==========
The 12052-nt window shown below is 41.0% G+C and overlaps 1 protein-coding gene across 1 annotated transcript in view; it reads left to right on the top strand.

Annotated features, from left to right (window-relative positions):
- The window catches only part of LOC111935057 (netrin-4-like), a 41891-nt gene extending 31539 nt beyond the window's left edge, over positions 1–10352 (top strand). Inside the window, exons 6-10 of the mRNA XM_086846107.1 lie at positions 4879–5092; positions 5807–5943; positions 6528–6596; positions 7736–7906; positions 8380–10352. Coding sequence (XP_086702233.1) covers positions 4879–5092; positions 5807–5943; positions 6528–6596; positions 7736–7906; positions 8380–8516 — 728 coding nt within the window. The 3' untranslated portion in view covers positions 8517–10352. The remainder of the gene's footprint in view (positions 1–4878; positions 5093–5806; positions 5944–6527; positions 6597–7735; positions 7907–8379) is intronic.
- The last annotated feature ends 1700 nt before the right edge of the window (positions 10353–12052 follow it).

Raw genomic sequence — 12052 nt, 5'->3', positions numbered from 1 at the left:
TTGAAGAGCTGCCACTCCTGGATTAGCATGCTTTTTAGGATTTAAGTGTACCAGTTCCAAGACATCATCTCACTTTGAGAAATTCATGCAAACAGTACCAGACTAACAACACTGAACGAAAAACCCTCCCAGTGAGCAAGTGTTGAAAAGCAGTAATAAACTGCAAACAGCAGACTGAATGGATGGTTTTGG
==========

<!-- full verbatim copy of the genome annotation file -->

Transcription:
The 12052-nt window shown below is 41.0% G+C and overlaps 1 protein-coding gene across 1 annotated transcript in view; it reads left to right on the top strand.

Annotated features, from left to right (window-relative positions):
- The window catches only part of LOC111935057 (netrin-4-like), a 41891-nt gene extending 31539 nt beyond the window's left edge, over positions 1–10352 (top strand). Inside the window, exons 6-10 of the mRNA XM_086846107.1 lie at positions 4879–5092; positions 5807–5943; positions 6528–6596; positions 7736–7906; positions 8380–10352. Coding sequence (XP_086702233.1) covers positions 4879–5092; positions 5807–5943; positions 6528–6596; positions 7736–7906; positions 8380–8516 — 728 coding nt within the window. The 3' untranslated portion in view covers positions 8517–10352. The remainder of the gene's footprint in view (positions 1–4878; positions 5093–5806; positions 5944–6527; positions 6597–7735; positions 7907–8379) is intronic.
- The last annotated feature ends 1700 nt before the right edge of the window (positions 10353–12052 follow it).

Raw genomic sequence — 12052 nt, 5'->3', positions numbered from 1 at the left:
TTGAAGAGCTGCCACTCCTGGATTAGCATGCTTTTTAGGATTTAAGTGTACCAGTTCCAAGACATCATCTCACTTTGAGAAATTCATGCAAACAGTACCAGACTAACAACACTGAACGAAAAACCCTCCCAGTGAGCAAGTGTTGAAAAGCAGTAATAAACTGCAAACAGCAGACTGAATGGATGGTTTTGG